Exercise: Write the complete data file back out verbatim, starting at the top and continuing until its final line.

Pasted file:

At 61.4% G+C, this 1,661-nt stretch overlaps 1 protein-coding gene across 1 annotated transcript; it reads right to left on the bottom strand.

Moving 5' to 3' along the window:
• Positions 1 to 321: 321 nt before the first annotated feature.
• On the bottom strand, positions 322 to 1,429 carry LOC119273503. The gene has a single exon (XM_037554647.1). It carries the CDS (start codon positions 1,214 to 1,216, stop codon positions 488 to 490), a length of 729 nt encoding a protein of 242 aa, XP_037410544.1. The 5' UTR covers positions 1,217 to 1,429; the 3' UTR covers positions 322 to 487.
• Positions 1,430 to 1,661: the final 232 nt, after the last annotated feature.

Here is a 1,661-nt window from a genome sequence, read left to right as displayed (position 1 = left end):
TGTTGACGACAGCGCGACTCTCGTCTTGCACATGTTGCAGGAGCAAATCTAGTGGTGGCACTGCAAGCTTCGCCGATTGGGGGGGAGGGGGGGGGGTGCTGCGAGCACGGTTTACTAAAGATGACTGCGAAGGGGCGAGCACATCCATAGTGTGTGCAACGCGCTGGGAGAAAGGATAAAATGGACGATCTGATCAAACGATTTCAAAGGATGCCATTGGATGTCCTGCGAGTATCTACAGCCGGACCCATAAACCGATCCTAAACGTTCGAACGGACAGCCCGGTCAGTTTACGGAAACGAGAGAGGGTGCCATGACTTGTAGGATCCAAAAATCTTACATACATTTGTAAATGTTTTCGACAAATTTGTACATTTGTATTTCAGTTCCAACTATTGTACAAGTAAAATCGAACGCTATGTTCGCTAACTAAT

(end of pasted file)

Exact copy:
At 61.4% G+C, this 1,661-nt stretch overlaps 1 protein-coding gene across 1 annotated transcript; it reads right to left on the bottom strand.

Moving 5' to 3' along the window:
• Positions 1 to 321: 321 nt before the first annotated feature.
• On the bottom strand, positions 322 to 1,429 carry LOC119273503. The gene has a single exon (XM_037554647.1). It carries the CDS (start codon positions 1,214 to 1,216, stop codon positions 488 to 490), a length of 729 nt encoding a protein of 242 aa, XP_037410544.1. The 5' UTR covers positions 1,217 to 1,429; the 3' UTR covers positions 322 to 487.
• Positions 1,430 to 1,661: the final 232 nt, after the last annotated feature.

Here is a 1,661-nt window from a genome sequence, read left to right as displayed (position 1 = left end):
TGTTGACGACAGCGCGACTCTCGTCTTGCACATGTTGCAGGAGCAAATCTAGTGGTGGCACTGCAAGCTTCGCCGATTGGGGGGGAGGGGGGGGGGTGCTGCGAGCACGGTTTACTAAAGATGACTGCGAAGGGGCGAGCACATCCATAGTGTGTGCAACGCGCTGGGAGAAAGGATAAAATGGACGATCTGATCAAACGATTTCAAAGGATGCCATTGGATGTCCTGCGAGTATCTACAGCCGGACCCATAAACCGATCCTAAACGTTCGAACGGACAGCCCGGTCAGTTTACGGAAACGAGAGAGGGTGCCATGACTTGTAGGATCCAAAAATCTTACATACATTTGTAAATGTTTTCGACAAATTTGTACATTTGTATTTCAGTTCCAACTATTGTACAAGTAAAATCGAACGCTATGTTCGCTAACTAAT